News / 17.09.2015

UJF says government policy proposals a new blow to media sector employment

Measures to be introduced by the new centre-right government of Prime Minister Juha Sipilä to boost economic competitiveness undercut the terms and conditions of collective agreements for journalists.

The government plans to restrict annual leave to 30 working days, reduce the number of paid public holidays by two, and cut back on paid sick leave and overtime. The measures affect nearly everyone employed in the media sector.

The cut in annual leave is designed to boost productivity. But the adverse impact of weakening of the annual holiday entitlement “would be substantially greater than the government’s targeted five percent productivity increase,” said Petri Savolainen, the UJF’s head of advocacy.

The government justifies its undermining of collective agreements by saying that the move will increase employment. But the UJF counters that it is extremely hard to see how the government’s competitiveness policy will encourage employment in the media industry.

Some 200 journalists have been made redundant each year over the past seven years. Productivity has been increased through a brutal process of layoffs, and there is no end in sight to the constant redundancy negotiations. If the annual working time is extended by cutting public holidays and leave, it is likely that an even smaller workforce will be required to run the media sector.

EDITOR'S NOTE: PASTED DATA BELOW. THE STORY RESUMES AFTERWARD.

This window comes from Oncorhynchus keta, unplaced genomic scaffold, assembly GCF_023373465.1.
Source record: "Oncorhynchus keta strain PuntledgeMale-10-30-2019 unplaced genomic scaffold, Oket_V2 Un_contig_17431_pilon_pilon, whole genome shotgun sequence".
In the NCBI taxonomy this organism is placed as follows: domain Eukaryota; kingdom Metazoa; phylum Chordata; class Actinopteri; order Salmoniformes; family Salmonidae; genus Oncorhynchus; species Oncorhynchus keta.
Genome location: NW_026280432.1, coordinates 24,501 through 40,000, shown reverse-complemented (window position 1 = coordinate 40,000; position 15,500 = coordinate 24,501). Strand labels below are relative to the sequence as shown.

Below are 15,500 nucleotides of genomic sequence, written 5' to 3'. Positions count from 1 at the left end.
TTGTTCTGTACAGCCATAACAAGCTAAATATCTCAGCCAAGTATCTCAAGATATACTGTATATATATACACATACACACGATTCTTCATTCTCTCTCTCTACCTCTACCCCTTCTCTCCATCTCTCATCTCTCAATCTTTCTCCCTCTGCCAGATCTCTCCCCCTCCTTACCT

“The trend in the media sector where the work piles up among fewer and fewer people will worsen,” said UJF president Hanne Aho.

While the UJF says that it is premature to anticipate all the effects of the government’s policy, it points out that the intention is clearly to shift the labour law system so that employees are in a weaker legal position compared to employers. The government envisages mandatory legislation to prevent trade unions’ freedom to negotiate collective agreements.

The existing collective agreements negotiated by the UJF are valid until autumn 2016. That is when new ones will be negotiated, including in most other sectors. The government’s new policies will take effect when the existing collective agreements expire.

“The negotiations will be difficult,” said Hanne Aho. “The government’s policy announcement has changed the negotiating climate. It’s a shame. The media sector should be in a decisive position concerning collective agreements.”

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